On 5th December, the National Gallery of Australia quietly announced its program for 2017 “ so quietly that I (and, I suspect, most other journalists) totally failed to notice the revival of their series of Indigenous Triennials. As these exhibitions have actually occurred every 5 years “ 2007, 2012 and 2017 “ I wonder why they don’t admit to their being Quinquennials! For this time gap allowed the first such event “ ‘Cultural Warriors’ “ to celebrate the 40th anniversary of the 1967 Referendum which first counted Aboriginal people in the census; and, obviously, this year’s portentously named ‘Defying Empire‘ marks the 50th anniversary.
Whereas selection previously for a triennial has been based on the prominence of artists in preceding years, this time, subject-matter seems to be curator Tina Baum’s priority. Here’s the NGA’s press statement:
The exhibition surveys the contemporary practice of 30 established, mid-career and emerging Aboriginal and Torres Strait Islander artists, responding to the 50th Anniversary of the 1967 Referendum through a diverse group of works, all of which reference the fight for recognition. The contributing artists examine issues relating to identity, history, politics, and connections to country and community
Online, the NGA expands:
The exhibition looks at the ongoing resilience of Australia’s Indigenous people since first contact with the British Empire, through to the fight for recognition in the 1967 Referendum and ongoing activism to the present day. To commemorate the 50th anniversary of this pivotal event, the exhibition is the largest survey show of Indigenous art yet presented by the NGA. Focusing on issues relating to identity, history, politics, connections to Country and community, the exhibition demonstrates the impressive and deeply interesting range of contemporary Indigenous art practice.
“Defying Empire will include works encompassing painting on canvas and bark, sculpture, weaving, new media, works on paper including prints and photography, metalwork, glasswork and installation work. The works selected not only create an exhibition of outstanding quality but also critically reference this significant milestone.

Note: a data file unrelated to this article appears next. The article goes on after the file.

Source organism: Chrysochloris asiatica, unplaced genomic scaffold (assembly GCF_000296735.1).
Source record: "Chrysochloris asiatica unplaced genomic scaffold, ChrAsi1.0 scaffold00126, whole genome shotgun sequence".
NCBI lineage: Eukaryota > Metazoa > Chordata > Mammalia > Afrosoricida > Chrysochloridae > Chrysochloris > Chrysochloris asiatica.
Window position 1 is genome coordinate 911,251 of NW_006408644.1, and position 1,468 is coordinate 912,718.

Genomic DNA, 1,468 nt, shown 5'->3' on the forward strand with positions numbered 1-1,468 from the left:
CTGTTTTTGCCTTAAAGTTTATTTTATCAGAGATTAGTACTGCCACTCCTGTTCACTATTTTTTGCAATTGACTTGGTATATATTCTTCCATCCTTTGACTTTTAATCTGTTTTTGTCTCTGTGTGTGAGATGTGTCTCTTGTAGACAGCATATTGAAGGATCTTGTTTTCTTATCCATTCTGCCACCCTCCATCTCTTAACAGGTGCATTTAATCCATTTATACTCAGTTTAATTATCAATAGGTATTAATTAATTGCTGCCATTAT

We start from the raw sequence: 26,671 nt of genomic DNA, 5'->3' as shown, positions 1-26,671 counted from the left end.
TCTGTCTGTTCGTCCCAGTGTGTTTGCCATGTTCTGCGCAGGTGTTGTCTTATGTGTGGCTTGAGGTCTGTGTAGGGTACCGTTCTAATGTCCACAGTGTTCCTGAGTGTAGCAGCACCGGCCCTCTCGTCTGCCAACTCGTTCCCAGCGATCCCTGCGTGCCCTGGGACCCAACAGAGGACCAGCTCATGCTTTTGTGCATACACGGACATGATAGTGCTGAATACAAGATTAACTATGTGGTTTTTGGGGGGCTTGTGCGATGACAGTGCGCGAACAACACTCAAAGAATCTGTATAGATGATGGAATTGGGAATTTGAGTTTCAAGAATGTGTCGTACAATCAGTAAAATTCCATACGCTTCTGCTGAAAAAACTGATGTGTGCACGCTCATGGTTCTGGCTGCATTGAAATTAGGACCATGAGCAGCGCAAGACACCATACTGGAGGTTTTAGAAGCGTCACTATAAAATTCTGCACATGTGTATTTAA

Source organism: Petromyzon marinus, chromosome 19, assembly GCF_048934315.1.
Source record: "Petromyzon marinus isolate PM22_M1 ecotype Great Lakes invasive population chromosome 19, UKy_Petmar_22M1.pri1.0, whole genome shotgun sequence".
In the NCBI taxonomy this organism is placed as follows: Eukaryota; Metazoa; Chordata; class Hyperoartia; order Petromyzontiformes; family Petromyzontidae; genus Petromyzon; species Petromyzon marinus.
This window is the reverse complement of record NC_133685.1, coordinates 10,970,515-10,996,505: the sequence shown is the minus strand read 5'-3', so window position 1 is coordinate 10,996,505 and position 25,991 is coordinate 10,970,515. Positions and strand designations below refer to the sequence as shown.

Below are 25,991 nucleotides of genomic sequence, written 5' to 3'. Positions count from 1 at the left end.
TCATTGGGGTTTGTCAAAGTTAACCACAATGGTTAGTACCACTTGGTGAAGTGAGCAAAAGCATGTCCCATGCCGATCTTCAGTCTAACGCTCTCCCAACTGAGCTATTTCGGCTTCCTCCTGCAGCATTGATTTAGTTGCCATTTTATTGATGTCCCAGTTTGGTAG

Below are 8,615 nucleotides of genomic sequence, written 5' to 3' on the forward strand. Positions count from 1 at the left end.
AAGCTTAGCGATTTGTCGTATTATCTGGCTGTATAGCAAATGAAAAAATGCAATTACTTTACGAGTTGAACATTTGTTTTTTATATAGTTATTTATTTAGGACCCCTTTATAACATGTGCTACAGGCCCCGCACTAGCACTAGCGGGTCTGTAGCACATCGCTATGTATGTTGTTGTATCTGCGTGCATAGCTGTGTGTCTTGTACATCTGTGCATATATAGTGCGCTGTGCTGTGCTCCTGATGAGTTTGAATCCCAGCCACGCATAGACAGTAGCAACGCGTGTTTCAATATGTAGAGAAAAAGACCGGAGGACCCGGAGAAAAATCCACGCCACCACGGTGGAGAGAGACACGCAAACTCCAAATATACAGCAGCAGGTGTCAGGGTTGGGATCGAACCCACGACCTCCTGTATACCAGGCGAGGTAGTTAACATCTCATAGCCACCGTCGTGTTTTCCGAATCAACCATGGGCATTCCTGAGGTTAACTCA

Perhaps unsurprisingly, the artists selected are primarily those who might consider resistance to the Empire an integral part of their art practice; which will make it interesting to see how the minute representation from remote Australia in the persons of Ray Ken (APY), Nonggirnnga Marawili (Yirrkala), Rusty Peters (Warrmun), Ken Thaiday (Meriam Mer, TSI) and Pedro Wonaeamirri (Tiwi) interpret their brief.
The Western art-trained selectees “ 25 of them “ will surely find it easier:
Tony Albert, Brook Andrews, Sebastian Arrow, Daniel Boyd, Maree Clark, Megan Cope, Brenda L Croft (who curated the first Triennial), Karla Dickens, Blak Douglas, Fiona Foley, Julie Gough, Lola Greeno, Dale Harding, Sandra Hill, Jonathan Jones, Yvonne Koolmatrie, Archie Moore, Laurie Nona, Reko Rennie, Brian Robinson, Yhonnie Scarce, Judy Watson, Vicki West, Jason Wing and Raymond Zada.
The exhibition opens on 26th May and runs into September, is supported by Wesfarmers Arts and is free.
Ironically, in the year of the Trump, the Quinquennnial’s title seems to have only American associations, mysteriously relating to the 2009 book by Thomas M Truxes, ‘Defying empire : trading with the enemy in colonial New York’.
Artist: Ray Ken, Nonggirnnga Marawili, Rusty Peters, Ken Thaiday, Pedro Wonaeamirri, Tony Albert, Brook Andrews, Sebastian Arrow, Daniel Boyd, Maree Clark, Megan Cope, Brenda L Croft, Karla Dickens, Blak Douglas, Fiona Foley, Julie Gough, Lola Greeno, Dale Harding, Sandra Hill, Jonathan Jones, Yvonne Koolmatrie, Archie Moore, Laurie Nona, Reko Rennie, Brian Robinson, Yhonnie Scarce, Judy Watson, Vicki West, Jason Wing, Raymond Zada,
Gallery: National Gallery of Australia ,